Lack of regulations holding up hemp industry

Special Reports

SALEM, N.Y. (NEWS10) — Upstate New York’s first legal Hemp Harvest is in the barn! But not without some worries by farmers, like Meg Southerland, who’ve taken the Hemp Cash-Crop Plunge.

“Well, for me, this first year, it’s been a learning curve. And I’ve loved it.”

Southerland harvested 3,000 Cherry Wine variety Hemp plants on her produce farm in eastern New York’s Washington County. The plants have little to no THC, the chemical in marijuana that makes you high, but they’re loaded with cannabinoids of which one, Canabidiol or CBD, is in strong demand as a medical substance said to ease pain. However, despite federal and state approval to grow Hemp, Southerland is wary of its future because of a lack of regulations.

“We test the plants in the field to make sure we know the CBD percentage and know the THC level.”

Southerland’s Hemp hangs drying in an old K-Mart store in Binghamton. Her buyer and advisor is a Binghamton Hemp entrepreneur, Kaelan Castetter, supervising the processing and extraction of the Hemp cannabinoids for use in CBD oils for sale at a growing number of retail shops throughout the state.

“How are we going to test it? How are we going to differentiate more control, say medical use of adult use, or cannabis, and not over regulate the Hemp industry?”

Castetter recently attended New York Cannabis Insider Live, an Albany conference, where people from all over the state are learning how to get into the burgeoning multi-billion dollar hemp industry…some hoping to move into marijuana too when it’s legalized in New York. Their first objective, says Cannabis law specialist, Rob DiPisa, of New York’s Cole-Schotz Cannabis Law Group, is to get their business plan organized.

“I’d say the biggest challenge and the most common legal advice is get their corporate entities in order, get their banking in order, and find real estate.”

Despite its growth, state and federal laws are still holding up the progress of Hemp. Producers cannot deposit money in banks, buy crop insurance, cross state lines.

And, there are no standard regulations on testing, potency, labeling, dosage and infusing Hemp into moisturizers, and edible and drinkable products like wine, lip balm, gummies, and skin cream.

But, they’re coming. The state has so much confidence in Hemp that it certified the first Cannabis 101 college course for students at SUNY Morrisville, just now wrapping up their first semester growing and harvesting a plant that would have gotten them arrested a year ago. Nicole Johnson of Long Island is a student.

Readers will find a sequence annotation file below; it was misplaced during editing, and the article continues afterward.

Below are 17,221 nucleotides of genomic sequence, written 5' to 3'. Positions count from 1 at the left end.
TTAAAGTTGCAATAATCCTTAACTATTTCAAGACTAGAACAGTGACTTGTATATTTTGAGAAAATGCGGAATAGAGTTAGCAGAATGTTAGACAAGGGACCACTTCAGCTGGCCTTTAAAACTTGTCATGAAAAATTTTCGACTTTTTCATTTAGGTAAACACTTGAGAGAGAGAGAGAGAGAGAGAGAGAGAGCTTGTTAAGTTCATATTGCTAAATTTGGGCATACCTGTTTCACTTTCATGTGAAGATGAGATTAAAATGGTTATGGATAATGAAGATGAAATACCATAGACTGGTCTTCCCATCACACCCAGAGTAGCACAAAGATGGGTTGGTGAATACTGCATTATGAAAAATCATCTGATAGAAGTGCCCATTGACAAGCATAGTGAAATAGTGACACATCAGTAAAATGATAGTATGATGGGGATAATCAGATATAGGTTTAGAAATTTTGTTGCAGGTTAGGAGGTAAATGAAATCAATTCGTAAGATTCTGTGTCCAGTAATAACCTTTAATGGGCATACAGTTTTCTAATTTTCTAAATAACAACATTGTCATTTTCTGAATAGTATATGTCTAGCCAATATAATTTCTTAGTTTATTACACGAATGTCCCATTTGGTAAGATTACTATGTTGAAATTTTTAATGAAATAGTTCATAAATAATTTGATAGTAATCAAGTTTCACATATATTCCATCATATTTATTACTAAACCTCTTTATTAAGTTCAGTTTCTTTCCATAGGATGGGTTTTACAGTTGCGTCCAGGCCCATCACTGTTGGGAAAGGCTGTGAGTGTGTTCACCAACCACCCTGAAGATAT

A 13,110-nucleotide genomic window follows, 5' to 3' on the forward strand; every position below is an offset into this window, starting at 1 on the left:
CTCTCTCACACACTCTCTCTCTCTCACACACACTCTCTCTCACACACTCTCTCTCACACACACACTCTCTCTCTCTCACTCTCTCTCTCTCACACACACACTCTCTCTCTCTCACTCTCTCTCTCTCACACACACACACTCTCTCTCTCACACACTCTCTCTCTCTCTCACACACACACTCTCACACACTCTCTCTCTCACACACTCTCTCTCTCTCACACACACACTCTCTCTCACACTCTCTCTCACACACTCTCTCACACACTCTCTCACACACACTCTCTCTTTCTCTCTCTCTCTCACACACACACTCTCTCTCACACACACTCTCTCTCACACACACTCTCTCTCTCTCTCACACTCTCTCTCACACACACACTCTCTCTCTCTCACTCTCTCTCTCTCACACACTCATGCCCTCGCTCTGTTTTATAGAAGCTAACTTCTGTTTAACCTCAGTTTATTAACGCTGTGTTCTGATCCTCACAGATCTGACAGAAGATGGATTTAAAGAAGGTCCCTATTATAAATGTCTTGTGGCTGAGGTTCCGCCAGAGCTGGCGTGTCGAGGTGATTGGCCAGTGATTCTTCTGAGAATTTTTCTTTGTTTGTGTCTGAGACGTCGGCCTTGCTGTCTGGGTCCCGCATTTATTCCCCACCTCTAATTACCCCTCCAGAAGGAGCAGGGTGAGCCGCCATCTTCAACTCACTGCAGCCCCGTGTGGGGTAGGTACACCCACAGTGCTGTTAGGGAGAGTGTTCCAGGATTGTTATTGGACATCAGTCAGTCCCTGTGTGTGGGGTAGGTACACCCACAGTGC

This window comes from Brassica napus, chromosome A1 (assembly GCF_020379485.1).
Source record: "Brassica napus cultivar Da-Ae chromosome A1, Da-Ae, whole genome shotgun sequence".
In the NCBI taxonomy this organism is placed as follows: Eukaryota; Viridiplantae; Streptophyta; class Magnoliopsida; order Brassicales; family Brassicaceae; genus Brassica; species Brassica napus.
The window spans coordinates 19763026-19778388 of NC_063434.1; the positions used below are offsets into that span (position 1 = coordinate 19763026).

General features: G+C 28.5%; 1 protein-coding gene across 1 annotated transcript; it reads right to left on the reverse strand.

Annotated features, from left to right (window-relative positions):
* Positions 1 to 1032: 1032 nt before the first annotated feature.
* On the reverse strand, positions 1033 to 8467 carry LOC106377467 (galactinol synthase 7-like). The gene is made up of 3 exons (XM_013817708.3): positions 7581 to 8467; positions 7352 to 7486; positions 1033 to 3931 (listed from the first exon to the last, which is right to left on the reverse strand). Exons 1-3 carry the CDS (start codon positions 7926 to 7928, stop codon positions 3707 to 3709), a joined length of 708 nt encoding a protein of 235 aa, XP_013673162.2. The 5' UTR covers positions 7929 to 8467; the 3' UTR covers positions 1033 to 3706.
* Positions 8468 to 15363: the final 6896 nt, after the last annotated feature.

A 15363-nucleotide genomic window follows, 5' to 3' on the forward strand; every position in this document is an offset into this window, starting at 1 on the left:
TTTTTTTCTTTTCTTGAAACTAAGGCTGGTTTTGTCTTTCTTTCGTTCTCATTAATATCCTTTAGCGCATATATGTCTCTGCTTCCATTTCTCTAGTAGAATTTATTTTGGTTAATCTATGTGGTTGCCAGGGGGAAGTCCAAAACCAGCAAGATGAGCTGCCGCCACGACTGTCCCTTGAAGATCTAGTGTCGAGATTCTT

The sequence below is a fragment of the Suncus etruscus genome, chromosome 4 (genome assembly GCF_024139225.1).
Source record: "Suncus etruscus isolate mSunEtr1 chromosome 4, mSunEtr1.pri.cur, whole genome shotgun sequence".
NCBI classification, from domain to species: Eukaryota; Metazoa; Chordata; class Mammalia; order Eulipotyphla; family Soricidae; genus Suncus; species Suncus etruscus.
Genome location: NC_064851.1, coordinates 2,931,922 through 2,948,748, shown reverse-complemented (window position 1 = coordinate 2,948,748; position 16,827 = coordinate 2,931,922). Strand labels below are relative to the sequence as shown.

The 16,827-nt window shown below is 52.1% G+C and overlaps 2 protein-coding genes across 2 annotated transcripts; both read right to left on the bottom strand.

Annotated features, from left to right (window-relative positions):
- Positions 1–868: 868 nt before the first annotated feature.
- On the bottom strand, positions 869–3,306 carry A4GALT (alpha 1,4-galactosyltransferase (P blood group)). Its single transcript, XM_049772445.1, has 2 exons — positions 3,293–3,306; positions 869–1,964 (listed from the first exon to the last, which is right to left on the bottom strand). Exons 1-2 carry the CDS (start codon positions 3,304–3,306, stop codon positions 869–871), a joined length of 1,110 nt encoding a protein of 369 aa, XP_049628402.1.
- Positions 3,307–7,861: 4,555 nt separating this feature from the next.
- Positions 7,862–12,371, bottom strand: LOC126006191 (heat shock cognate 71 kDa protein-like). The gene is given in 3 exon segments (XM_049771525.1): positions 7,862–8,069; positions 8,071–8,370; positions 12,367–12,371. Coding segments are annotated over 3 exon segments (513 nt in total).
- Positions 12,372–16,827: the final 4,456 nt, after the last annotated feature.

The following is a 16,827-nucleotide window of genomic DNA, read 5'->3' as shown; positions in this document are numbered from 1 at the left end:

“I came to Morrisville with the hopes that New York was going to be moving forward with Hemp and cannabis cultivation in general. And, the timing was absolutely perfect.”

Their professor is Kelly Hennigan, who, along with the school’s Horticulture department, helped organize the state’s first college course in Cannabis.

“Some of the people in this class are concerned with chemical properties of the cannabis plant. Some of the others want to be growers. Some want to work in sales. Some have plant science aspirations. Breeding, tissue culture, stuff like that.”

Like the hundreds of New Yorkers who’ve already obtained Hemp growing licenses, the Morrisville students are waiting to see how new regulations allow them to move forward as growers, chemists, analytical testers, and in sales, marketing, and finance. Senator Schumer has advocated FDA guidelines on Hemp for food and drinks, which would inspire Governor Cuomo to finally sign the Hemp Extract Bill into law. When that happens, Professor Hennigan expects the Morrisville program to really take off.

“I’m waiting just like everybody else here is to see how the laws are written so we can look to see where our opportunities will be.”

Copyright 2021 Nexstar Media Inc. All rights reserved. This material may not be published, broadcast, rewritten, or redistributed.

Download our news app

App Store Link
Google Play Link

Latest PODCAST episode

More PODCAST: On the Story with Trishna Begam

Latest COVID-19 News

More COVID-19